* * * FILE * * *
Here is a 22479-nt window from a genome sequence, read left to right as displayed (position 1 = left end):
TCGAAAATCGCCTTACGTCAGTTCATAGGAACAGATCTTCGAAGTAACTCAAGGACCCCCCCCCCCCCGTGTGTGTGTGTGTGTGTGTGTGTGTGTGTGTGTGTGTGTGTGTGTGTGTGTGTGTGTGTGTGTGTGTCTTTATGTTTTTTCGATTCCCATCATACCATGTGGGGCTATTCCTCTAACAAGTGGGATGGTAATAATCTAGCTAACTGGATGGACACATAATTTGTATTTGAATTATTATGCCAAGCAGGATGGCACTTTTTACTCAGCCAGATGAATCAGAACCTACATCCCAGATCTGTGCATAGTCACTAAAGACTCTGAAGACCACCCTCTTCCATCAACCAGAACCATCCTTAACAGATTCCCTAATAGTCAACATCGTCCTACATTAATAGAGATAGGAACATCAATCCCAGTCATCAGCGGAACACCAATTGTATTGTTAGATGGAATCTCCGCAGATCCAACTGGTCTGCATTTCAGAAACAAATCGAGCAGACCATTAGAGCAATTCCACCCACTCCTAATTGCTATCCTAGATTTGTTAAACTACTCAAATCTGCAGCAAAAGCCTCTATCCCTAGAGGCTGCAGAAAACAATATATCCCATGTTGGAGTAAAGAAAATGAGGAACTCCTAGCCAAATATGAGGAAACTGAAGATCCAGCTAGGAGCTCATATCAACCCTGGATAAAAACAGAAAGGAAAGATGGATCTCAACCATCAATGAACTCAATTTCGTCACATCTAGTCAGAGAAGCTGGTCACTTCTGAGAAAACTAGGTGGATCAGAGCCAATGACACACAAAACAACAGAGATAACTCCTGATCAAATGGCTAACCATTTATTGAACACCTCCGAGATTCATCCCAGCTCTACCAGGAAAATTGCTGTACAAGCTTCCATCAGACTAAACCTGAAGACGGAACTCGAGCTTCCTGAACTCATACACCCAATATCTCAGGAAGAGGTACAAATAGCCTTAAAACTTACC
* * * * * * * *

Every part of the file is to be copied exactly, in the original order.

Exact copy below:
Here is a 22479-nt window from a genome sequence, read left to right as displayed (position 1 = left end):
TCGAAAATCGCCTTACGTCAGTTCATAGGAACAGATCTTCGAAGTAACTCAAGGACCCCCCCCCCCCCGTGTGTGTGTGTGTGTGTGTGTGTGTGTGTGTGTGTGTGTGTGTGTGTGTGTGTGTGTGTGTGTGTGTCTTTATGTTTTTTCGATTCCCATCATACCATGTGGGGCTATTCCTCTAACAAGTGGGATGGTAATAATCTAGCTAACTGGATGGACACATAATTTGTATTTGAATTATTATGCCAAGCAGGATGGCACTTTTTACTCAGCCAGATGAATCAGAACCTACATCCCAGATCTGTGCATAGTCACTAAAGACTCTGAAGACCACCCTCTTCCATCAACCAGAACCATCCTTAACAGATTCCCTAATAGTCAACATCGTCCTACATTAATAGAGATAGGAACATCAATCCCAGTCATCAGCGGAACACCAATTGTATTGTTAGATGGAATCTCCGCAGATCCAACTGGTCTGCATTTCAGAAACAAATCGAGCAGACCATTAGAGCAATTCCACCCACTCCTAATTGCTATCCTAGATTTGTTAAACTACTCAAATCTGCAGCAAAAGCCTCTATCCCTAGAGGCTGCAGAAAACAATATATCCCATGTTGGAGTAAAGAAAATGAGGAACTCCTAGCCAAATATGAGGAAACTGAAGATCCAGCTAGGAGCTCATATCAACCCTGGATAAAAACAGAAAGGAAAGATGGATCTCAACCATCAATGAACTCAATTTCGTCACATCTAGTCAGAGAAGCTGGTCACTTCTGAGAAAACTAGGTGGATCAGAGCCAATGACACACAAAACAACAGAGATAACTCCTGATCAAATGGCTAACCATTTATTGAACACCTCCGAGATTCATCCCAGCTCTACCAGGAAAATTGCTGTACAAGCTTCCATCAGACTAAACCTGAAGACGGAACTCGAGCTTCCTGAACTCATACACCCAATATCTCAGGAAGAGGTACAAATAGCCTTAAAACTTACC